Employer Mandate—2015 Transition Rules

Earlier this year, the IRS and Treasury Department issued final regulations and an FAQ on the employer portion of the shared responsibility (“pay-or-play”) mandate under the Affordable Care Act (“ACA”).  The final regulations adopt many of the concepts that were described in previously published guidance, however they also contain several significant modifications as well as a few explanations intended to give employers more concrete direction for their compliance efforts.

At over 200 pages, the volume and complexity of the information contained in the regulations can be overwhelming, so we are going to attempt to break down what employers need to know about the mandate into bite-size chucks with a series of articles.  First up, who does the mandate apply to and when does it go into effect?

Applicable Large Employer (ALE)

Among the final regulation’s hidden gems is a new acronym—“ALE.” (Perhaps an acknowledgement that the current deluge of regulations is enough to make a person want to seek solace in an alcoholic beverage?)  In IRS nomenclature, “ALE” means “applicable large employer” and although the acronym is new, the concept of which employers are subject to the shared responsibility requirements is basically unchanged from previous guidance—public and private sector employers with 50 or more full-time employees, including full-time equivalent employees (FTEs).

Transition Relief

Although the employer mandate was originally intended to go into effect on January 1, 2014, it was previously delayed until 2015 and the final regulations contain further additional changes to the applicability dates based on an employer’s workforce size and health plan year as well as other transitional provisions designed to make the first year’s compliance a bit easier (at least in theory).

Recognizing that it may take more than a bit of effort for employers to get up to speed on all of the mandate’s requirements, the final regulations contain several transitional rules:

“Smaller” ALEs—Employers with 50-99 full-time/equivalent employees on business days during 2014 have been given an additional year, until the beginning of their 2016 plan year, before they will be subject to potential penalties.  This relief is not absolute or automatic however. An eligible ALE will still have to file the required Section 6056 return form in early 2016 and certify that during the 2014 calendar year it had:

  • between 50 and 99 full-time employees (including full-time equivalents);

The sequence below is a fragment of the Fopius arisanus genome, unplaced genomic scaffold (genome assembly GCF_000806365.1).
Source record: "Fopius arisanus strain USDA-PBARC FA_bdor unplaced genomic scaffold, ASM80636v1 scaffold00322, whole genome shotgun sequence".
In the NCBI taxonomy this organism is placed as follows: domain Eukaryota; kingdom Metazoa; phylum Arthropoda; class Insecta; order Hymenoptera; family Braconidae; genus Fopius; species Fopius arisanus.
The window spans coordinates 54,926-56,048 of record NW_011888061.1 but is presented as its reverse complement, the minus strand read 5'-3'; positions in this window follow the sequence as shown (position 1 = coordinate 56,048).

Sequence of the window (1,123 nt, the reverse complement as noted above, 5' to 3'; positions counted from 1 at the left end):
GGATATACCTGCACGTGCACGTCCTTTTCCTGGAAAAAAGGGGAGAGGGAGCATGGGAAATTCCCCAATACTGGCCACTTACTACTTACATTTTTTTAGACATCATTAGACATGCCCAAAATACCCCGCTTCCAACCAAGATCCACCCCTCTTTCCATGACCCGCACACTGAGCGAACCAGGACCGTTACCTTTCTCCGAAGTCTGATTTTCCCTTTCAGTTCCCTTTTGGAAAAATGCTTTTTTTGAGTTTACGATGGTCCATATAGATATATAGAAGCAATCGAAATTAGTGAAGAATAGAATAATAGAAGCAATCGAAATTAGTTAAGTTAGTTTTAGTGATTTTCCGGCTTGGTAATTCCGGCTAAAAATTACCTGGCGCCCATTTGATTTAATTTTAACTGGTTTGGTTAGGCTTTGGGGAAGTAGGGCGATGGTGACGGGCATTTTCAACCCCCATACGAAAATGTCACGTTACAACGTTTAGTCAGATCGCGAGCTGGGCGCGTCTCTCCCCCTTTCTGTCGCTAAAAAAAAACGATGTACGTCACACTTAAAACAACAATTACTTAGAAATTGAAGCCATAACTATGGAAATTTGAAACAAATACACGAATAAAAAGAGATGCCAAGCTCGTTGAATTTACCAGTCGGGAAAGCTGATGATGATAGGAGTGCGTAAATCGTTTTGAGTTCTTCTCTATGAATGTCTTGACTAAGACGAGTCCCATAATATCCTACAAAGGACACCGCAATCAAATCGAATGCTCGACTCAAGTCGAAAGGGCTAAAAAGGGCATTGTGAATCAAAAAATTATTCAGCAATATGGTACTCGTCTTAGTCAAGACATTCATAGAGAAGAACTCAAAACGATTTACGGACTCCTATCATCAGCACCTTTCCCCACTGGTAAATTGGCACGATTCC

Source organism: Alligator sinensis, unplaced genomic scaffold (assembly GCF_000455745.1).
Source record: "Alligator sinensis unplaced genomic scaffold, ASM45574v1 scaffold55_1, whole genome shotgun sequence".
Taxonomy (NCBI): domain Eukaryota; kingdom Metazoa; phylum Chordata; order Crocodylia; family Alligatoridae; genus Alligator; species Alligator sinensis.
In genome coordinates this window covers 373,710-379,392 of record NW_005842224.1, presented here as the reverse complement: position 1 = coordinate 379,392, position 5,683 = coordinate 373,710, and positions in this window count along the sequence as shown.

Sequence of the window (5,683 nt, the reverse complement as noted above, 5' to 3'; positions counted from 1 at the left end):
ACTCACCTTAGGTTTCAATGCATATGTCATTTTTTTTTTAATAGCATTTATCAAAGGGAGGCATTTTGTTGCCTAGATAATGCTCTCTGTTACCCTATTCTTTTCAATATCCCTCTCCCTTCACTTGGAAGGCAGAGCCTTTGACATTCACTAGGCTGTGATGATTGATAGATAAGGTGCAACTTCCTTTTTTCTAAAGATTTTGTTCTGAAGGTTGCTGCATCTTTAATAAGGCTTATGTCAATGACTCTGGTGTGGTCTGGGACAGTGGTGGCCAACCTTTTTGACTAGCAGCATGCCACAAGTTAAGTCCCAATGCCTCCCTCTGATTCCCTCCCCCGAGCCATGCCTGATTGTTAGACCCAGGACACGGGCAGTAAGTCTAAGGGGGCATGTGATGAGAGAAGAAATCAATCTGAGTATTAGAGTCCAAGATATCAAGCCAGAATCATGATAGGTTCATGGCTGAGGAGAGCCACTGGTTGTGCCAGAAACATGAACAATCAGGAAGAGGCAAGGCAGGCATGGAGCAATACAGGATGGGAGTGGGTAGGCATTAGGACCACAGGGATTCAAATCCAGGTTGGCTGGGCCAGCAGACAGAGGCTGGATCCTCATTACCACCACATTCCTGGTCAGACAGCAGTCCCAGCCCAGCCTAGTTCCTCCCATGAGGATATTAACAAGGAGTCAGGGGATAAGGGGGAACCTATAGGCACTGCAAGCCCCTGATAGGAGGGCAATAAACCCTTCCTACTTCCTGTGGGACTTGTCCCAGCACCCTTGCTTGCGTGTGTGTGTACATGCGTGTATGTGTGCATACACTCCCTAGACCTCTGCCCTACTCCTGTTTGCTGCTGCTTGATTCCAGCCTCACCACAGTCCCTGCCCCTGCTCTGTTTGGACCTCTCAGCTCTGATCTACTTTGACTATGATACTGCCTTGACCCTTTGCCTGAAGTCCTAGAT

• not reduced its workforce or employees’ hours of service in order to qualify for the mandate’s delayed enforcement (although reductions due to bona fide business reasons are permitted); and
  • not altered the health coverage it offered as of February 9, 2014.

ALEs taking advantage of this delay may not be eligible for some of the other transition relief offered for 2015, including shortened measurement periods and dependent coverage (described below).

Non-Calendar Year Plans—An ALE with a non-calendar year health plan or policy year will generally not be subject to potential penalties for failing to offer minimum essential coverage until the first day of its 2015 plan year, provided that the plan year has not been changed after December 27, 2012 to begin on a later calendar date.  The employer will not be subject to a potential penalty until the first day of its 2015 plan year for any employees who are eligible for affordable, minimum value coverage (whether or not they take the coverage) as of that date, under the eligibility terms of the plan as of February 9, 2014.  This relief may be extended to those employees that have not been previously eligible to participate in the plan, provided that at least one quarter of the ALE’s employees were covered under the plan as of any date in the 12 months ending on February 9, 2014 or at least one-third of employees were offered coverage at the most recent open enrollment period prior to February 9, 2014.

Please note that employers failing to offer “affordable” or “minimum value coverage” to all full-time employees may still be subject to potential penalties for those employees who obtain subsidized Exchange coverage.

Even an employer that qualifies for transition relief until the beginning of its 2015 plan year, will be required to file the required returns including information for the entire 2015 calendar year.